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Rethinking water insecurity, inequality and infrastructure through an embodied urban political ecology

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In recent years, emerging scholarship has advanced embodied approaches to urban water in/security, inequality and infrastructure. This new literature is broadly informed by political ecology studies of water, which critique depoliticized approaches to water scarcity, insecurity and inequality and give attention to the socially differentiated experiences of the urban waterscape. Recent interventions to bring feminist and embodied approaches to water's urban political ecology analyze the site and scale of the body as critical for understanding everyday urban water access and inequality. Drawing from these frameworks, I summarize three contributions of an embodied urban political ecology approach for addressing water in/security. These include analytical approaches that give attention to (1) the scale of the body within multi‐scalar approaches to water, (2) intersectionality and gender/class/race/ethno‐religious relations in shaping patterns of water inequality and insecurity, and (3) everyday practices and politics, in relation to both governance and citizens, which reveal under‐theorized dimensions of water insecurity and inequality. Embodied approaches to urban water insecurity are poised to expand and deepen work on the everyday politics and lived experiences of insufficient, insecure, and unequal water that profoundly shape urban life for city‐dwellers. This article is categorized under: Engineering Water > Planning Water Human Water > Water Governance Human Water > Rights to Water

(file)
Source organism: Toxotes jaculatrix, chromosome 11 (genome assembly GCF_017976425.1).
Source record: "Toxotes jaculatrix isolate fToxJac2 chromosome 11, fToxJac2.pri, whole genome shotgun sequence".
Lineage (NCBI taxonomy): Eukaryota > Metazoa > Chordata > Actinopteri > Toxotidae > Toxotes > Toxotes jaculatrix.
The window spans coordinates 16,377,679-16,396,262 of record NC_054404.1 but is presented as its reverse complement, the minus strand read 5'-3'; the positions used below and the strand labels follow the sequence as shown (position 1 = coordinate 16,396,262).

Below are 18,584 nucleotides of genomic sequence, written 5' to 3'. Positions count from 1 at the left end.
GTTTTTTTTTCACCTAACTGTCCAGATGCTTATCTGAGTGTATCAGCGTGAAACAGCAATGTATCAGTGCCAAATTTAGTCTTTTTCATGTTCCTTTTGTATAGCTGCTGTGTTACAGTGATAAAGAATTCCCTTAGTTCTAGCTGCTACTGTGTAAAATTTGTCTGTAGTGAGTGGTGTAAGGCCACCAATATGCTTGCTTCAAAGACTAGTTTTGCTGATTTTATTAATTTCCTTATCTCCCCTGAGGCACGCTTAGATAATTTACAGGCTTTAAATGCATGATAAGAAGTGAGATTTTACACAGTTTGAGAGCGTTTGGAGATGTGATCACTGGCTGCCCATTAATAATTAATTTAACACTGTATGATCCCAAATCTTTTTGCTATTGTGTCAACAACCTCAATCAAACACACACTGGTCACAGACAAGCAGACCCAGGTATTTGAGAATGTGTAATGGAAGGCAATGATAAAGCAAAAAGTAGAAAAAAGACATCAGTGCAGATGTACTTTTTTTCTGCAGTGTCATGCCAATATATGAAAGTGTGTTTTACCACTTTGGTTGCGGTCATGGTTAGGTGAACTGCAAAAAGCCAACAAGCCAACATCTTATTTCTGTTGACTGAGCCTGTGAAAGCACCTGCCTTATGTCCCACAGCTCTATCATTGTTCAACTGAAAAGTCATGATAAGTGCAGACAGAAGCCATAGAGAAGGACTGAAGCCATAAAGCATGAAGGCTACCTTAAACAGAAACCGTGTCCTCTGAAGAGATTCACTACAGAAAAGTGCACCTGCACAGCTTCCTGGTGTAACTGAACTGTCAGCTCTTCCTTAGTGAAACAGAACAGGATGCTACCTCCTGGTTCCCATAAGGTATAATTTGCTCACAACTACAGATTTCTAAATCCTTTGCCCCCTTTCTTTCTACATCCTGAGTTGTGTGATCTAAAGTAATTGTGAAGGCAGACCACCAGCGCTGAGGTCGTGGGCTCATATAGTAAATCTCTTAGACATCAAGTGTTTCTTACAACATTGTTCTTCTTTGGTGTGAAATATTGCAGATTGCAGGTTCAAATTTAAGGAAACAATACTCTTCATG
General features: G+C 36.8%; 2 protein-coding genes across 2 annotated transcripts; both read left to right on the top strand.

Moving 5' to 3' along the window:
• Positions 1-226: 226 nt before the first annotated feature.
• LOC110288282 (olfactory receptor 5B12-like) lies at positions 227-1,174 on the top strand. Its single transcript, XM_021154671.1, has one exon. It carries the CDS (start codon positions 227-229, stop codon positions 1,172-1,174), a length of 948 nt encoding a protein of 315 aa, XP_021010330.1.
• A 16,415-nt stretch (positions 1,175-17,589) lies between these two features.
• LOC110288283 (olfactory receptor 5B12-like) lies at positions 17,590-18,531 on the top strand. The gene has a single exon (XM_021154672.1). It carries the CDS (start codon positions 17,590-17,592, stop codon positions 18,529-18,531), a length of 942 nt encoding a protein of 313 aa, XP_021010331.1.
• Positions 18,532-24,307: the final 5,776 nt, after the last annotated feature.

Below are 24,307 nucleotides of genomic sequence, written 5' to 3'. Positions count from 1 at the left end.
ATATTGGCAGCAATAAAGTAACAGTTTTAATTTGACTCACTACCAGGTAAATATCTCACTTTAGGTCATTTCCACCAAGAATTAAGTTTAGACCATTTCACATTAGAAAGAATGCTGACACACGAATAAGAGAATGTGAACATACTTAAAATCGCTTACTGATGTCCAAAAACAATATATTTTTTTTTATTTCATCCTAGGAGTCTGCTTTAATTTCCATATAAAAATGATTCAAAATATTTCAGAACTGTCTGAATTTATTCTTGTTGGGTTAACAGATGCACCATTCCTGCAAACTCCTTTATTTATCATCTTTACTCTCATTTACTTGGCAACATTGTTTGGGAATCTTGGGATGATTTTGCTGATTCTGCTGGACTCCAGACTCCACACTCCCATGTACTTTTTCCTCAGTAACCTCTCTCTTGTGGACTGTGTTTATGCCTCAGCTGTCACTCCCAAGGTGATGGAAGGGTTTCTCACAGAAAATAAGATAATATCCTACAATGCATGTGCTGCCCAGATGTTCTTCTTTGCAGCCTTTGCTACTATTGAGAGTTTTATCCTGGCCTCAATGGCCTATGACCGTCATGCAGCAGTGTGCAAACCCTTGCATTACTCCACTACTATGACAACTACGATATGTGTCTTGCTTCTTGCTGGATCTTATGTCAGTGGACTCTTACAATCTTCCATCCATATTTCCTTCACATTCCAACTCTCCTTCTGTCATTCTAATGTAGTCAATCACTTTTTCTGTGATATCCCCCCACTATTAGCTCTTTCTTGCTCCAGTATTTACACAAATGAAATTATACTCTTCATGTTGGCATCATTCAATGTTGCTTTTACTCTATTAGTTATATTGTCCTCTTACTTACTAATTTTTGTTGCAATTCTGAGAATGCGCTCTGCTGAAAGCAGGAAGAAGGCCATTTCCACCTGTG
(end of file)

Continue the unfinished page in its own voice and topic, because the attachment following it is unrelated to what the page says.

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Engineering Water > Planning Water
Human Water > Water Governance
Human Water > Rights to Water

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